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PollutionEngineering November 2012 : Page 37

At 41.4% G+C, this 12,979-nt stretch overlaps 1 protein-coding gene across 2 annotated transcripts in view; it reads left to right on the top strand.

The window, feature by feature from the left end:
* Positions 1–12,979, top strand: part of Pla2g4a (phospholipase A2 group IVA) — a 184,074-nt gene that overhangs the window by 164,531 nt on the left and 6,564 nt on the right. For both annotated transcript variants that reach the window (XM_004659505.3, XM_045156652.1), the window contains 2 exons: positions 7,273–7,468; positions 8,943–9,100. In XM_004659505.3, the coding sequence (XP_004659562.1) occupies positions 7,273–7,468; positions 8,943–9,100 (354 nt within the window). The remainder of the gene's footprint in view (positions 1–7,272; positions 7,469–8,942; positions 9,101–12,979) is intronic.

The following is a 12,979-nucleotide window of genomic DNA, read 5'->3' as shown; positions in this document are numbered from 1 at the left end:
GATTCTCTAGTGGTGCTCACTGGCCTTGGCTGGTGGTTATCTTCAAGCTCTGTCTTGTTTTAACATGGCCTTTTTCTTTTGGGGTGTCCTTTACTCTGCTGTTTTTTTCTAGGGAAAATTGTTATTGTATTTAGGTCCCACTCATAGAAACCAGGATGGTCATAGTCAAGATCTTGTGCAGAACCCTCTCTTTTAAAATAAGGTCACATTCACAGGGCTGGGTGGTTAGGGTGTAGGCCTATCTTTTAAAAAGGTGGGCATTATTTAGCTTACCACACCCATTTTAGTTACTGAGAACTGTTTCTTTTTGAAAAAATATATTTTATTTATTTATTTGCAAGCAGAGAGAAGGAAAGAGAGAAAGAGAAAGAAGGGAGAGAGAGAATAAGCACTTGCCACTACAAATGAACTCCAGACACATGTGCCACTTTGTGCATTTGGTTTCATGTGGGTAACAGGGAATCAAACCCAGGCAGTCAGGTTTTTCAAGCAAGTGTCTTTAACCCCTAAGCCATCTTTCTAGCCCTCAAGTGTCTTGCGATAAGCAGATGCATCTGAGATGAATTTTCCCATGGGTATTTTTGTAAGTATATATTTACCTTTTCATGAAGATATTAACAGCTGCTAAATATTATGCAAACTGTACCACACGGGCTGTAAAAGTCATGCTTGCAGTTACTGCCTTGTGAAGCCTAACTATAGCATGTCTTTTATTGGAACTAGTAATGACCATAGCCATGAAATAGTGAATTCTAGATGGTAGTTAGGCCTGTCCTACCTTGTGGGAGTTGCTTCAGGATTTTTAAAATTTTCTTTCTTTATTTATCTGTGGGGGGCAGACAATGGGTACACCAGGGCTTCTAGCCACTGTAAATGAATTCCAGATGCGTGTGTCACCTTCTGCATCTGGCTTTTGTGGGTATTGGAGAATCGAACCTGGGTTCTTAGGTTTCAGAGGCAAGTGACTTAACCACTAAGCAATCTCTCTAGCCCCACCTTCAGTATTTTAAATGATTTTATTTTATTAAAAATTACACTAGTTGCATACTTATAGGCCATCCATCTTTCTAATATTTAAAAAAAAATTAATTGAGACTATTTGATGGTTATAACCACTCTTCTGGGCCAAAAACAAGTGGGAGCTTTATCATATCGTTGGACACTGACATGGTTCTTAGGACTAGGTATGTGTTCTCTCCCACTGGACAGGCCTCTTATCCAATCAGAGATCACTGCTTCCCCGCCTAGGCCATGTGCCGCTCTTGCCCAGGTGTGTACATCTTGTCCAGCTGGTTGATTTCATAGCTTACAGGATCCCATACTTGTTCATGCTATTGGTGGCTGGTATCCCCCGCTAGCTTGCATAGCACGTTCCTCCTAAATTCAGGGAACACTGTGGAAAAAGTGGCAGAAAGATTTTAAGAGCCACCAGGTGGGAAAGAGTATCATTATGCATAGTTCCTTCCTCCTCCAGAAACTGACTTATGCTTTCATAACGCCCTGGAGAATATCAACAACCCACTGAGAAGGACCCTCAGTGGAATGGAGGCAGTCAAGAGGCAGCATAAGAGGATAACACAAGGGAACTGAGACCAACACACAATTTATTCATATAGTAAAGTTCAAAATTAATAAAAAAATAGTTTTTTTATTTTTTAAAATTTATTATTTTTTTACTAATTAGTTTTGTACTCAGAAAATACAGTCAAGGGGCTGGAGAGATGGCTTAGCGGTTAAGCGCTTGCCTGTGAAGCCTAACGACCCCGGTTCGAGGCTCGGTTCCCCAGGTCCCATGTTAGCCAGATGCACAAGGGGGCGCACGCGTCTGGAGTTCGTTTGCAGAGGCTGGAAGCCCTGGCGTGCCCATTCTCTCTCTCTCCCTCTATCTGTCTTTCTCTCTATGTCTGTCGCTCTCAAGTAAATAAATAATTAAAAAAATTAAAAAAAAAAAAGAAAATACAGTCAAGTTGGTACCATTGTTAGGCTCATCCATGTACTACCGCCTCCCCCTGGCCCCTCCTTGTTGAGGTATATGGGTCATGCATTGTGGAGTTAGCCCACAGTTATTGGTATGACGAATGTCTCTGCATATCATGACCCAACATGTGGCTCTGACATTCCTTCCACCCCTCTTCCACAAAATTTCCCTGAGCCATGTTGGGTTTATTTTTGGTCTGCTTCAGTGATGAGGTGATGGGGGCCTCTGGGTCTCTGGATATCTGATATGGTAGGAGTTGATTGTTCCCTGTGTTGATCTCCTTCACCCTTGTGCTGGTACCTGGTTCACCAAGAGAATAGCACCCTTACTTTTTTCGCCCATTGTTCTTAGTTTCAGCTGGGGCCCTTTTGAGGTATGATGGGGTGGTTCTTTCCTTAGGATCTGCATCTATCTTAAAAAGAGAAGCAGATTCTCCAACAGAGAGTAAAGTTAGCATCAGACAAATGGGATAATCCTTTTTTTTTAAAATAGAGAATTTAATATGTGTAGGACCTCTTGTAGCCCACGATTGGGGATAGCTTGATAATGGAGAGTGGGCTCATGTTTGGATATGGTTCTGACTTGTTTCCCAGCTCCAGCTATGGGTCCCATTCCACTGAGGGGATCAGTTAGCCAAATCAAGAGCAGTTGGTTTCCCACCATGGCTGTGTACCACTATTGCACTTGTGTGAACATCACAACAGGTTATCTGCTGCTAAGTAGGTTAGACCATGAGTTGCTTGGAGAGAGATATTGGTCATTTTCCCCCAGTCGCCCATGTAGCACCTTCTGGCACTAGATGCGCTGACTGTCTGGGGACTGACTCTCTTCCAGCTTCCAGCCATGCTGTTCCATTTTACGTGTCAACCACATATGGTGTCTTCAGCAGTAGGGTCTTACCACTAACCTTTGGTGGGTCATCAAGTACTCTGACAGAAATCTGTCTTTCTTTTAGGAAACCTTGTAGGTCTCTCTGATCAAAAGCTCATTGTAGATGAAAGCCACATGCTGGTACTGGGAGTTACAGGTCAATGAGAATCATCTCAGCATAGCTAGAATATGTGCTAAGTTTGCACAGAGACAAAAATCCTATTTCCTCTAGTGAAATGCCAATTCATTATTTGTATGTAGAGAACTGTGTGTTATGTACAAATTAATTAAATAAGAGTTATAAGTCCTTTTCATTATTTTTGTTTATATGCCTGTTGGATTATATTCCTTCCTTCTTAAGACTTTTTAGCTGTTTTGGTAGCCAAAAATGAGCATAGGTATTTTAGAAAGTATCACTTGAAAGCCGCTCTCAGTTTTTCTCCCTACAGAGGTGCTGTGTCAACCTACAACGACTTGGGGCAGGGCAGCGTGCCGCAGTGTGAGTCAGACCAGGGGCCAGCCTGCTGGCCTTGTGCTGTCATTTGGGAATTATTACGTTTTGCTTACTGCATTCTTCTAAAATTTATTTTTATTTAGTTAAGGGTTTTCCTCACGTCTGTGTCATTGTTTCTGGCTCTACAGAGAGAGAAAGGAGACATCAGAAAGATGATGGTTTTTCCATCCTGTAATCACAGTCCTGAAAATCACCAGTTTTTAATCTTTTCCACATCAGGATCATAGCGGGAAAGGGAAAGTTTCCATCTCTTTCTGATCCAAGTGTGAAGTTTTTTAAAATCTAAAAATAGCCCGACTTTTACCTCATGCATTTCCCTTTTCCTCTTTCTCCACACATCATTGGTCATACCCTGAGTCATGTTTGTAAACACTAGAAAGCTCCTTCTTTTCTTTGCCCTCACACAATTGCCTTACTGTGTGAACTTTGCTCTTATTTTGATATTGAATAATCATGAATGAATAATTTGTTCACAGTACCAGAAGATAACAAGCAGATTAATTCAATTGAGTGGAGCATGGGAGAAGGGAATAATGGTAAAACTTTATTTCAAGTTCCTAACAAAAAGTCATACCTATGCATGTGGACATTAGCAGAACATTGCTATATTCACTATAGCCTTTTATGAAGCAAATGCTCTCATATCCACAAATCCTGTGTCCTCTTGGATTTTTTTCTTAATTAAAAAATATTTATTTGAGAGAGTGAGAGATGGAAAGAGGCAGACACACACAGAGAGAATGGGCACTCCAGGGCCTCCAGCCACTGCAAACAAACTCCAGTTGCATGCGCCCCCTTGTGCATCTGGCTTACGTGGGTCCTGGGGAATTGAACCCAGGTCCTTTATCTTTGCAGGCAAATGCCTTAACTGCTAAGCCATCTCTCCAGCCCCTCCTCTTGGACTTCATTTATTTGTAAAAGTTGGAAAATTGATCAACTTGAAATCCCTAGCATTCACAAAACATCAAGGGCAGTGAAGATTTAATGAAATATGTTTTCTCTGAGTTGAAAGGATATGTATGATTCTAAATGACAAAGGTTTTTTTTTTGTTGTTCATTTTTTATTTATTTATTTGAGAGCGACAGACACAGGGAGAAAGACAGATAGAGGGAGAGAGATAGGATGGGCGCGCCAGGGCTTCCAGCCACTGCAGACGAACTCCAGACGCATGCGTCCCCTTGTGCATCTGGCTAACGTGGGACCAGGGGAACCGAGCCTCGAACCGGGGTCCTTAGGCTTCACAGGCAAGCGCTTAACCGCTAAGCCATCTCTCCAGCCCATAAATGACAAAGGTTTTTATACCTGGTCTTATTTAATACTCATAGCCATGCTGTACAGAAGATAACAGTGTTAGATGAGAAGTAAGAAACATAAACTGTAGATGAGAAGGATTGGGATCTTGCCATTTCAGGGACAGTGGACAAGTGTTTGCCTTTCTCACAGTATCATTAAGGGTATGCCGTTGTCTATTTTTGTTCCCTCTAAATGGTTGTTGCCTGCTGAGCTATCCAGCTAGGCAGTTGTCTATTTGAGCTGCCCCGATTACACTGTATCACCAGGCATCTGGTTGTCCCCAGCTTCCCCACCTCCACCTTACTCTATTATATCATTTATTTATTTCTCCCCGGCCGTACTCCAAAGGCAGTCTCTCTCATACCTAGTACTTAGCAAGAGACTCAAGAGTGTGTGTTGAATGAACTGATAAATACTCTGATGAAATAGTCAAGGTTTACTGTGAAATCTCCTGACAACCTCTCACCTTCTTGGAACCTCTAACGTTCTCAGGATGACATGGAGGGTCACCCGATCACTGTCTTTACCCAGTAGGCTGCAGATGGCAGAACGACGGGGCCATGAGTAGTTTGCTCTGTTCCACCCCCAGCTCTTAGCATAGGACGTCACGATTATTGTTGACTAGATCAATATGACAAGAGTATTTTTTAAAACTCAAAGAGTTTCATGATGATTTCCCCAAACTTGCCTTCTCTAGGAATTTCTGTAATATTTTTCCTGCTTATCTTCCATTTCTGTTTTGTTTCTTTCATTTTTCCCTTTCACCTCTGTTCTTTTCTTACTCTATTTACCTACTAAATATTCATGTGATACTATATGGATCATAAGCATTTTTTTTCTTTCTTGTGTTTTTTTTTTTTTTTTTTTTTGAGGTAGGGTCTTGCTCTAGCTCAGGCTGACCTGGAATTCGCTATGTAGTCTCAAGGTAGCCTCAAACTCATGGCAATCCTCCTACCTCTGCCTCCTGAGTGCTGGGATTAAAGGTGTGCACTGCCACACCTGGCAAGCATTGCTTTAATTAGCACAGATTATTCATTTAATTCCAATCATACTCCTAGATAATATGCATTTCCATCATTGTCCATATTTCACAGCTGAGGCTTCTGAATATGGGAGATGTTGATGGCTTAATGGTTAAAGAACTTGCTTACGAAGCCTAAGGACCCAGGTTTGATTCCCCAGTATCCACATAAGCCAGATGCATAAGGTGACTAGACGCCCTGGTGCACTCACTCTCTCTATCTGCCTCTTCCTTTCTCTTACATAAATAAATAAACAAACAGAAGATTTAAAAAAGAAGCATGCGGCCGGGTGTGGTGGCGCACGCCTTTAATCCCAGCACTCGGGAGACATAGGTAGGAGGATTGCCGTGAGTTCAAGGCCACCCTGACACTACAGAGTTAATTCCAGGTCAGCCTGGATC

Advertorial S BETE FOG NOZZLE HOWTO: Factors that Infl uence the Nozzle Material Selection Process Sometimes, selecting the right nozzle material can be simple. Other times, it can be very complex and confusing. Depending on how harsh (or mild) the environment is in any given process, determining the right material for a nozzle may be as easy as matching an installed material that has proven to high pH environments. Corrosion and erosion are material related. Chemical attack causes corrosion while suspended solid particles abrading the surface lead to erosion. There is a very wide range of materials from which a nozzle can be made; proper selection of the nozzle material will minimize corrosion and ero-sion problems. Erosion. Abrasive wear, or erosion, can cause the nozzle to wear out pre-maturely, leading to increased flow and degraded spray formation. This leads to increased process fluid costs and unacceptable process quality. Hardened stainless steel, Cobalt Alloy 6, tungsten carbide, and ceramics are commonly used in applications where abrasive fluids are sprayed. Weight. There are times when mini-mizing structural weight is an impor-tant consideration. A nozzle made from a strong yet lightweight material such as titanium can be the perfect answer. Initial Cost vs. Total Cost. There are exceptions, but materials can generally be ranked in the following order in terms of cost (from lowest to highest): brass, carbon steel, plastics, stainless steels, cobalt-base alloys, nickel-base alloys, ceramics, refrac-tory metals and precious metals. Beyond the initial cost of a nozzle, it is extremely important to consider the long-term costs of having a nozzle in a material not suited for the application. How much do the operating costs increase due to frequent shutdowns for nozzle replacement? What is the cost impact to a poor quality product or process due to a spray nozzle that wears out too quickly and performs poorly? Once the right material is determined, BETE can supply your nozzle no matter how exotic or routine that material may be. BETE uses three basic manufactur-ing processes: injection molding, CNC machining and investment casting. weather the conditions just fine. Other times, there are factors that can lead to confusion about which material is best. Temperature. Melting or softening of material establishes maximum temperature limits. However, these temperature limits must be reduced when corrosion, oxidation, or chemical attack are also present. Corrosion. Material performance and reliability varies with exposure to differ-ent chemical types and concentrations. It is important to consider the properties of the environment where the nozzle is installed and the properties of the fluid spraying through the nozzle. Plastics offer superior corrosion resistance at relatively low cost, but can only be used in low-temperature applications. In general, met-als can be ranked in the following order of corrosion resistance (from lowest to high-est): carbon steel, brass, stainless steels, nickel-based alloys, refractory metals and precious metals. Ceramics have excel-lent corrosion resistance except in very Injection molding is used for large quanti-ties of nozzles made from plastics such as PVC, ABS and PVDF. CNC machining is often used for metal alloy and plastic noz-zles that have relatively small quantities. Investment casting at our in-house foundry offers the flexibility to produce complex shapes in common or specialty alloys that provide a unique performance advantage to our customers. Having a foundry on our premises in Greenfield, Massachusetts means that we have total control of production quality and sched-ule at every step. BETE Fog Nozzle T (413) 772-0846 sales@bete.com www.bete.com NOVEMBER 2012 www.pollutionengineering.com 37

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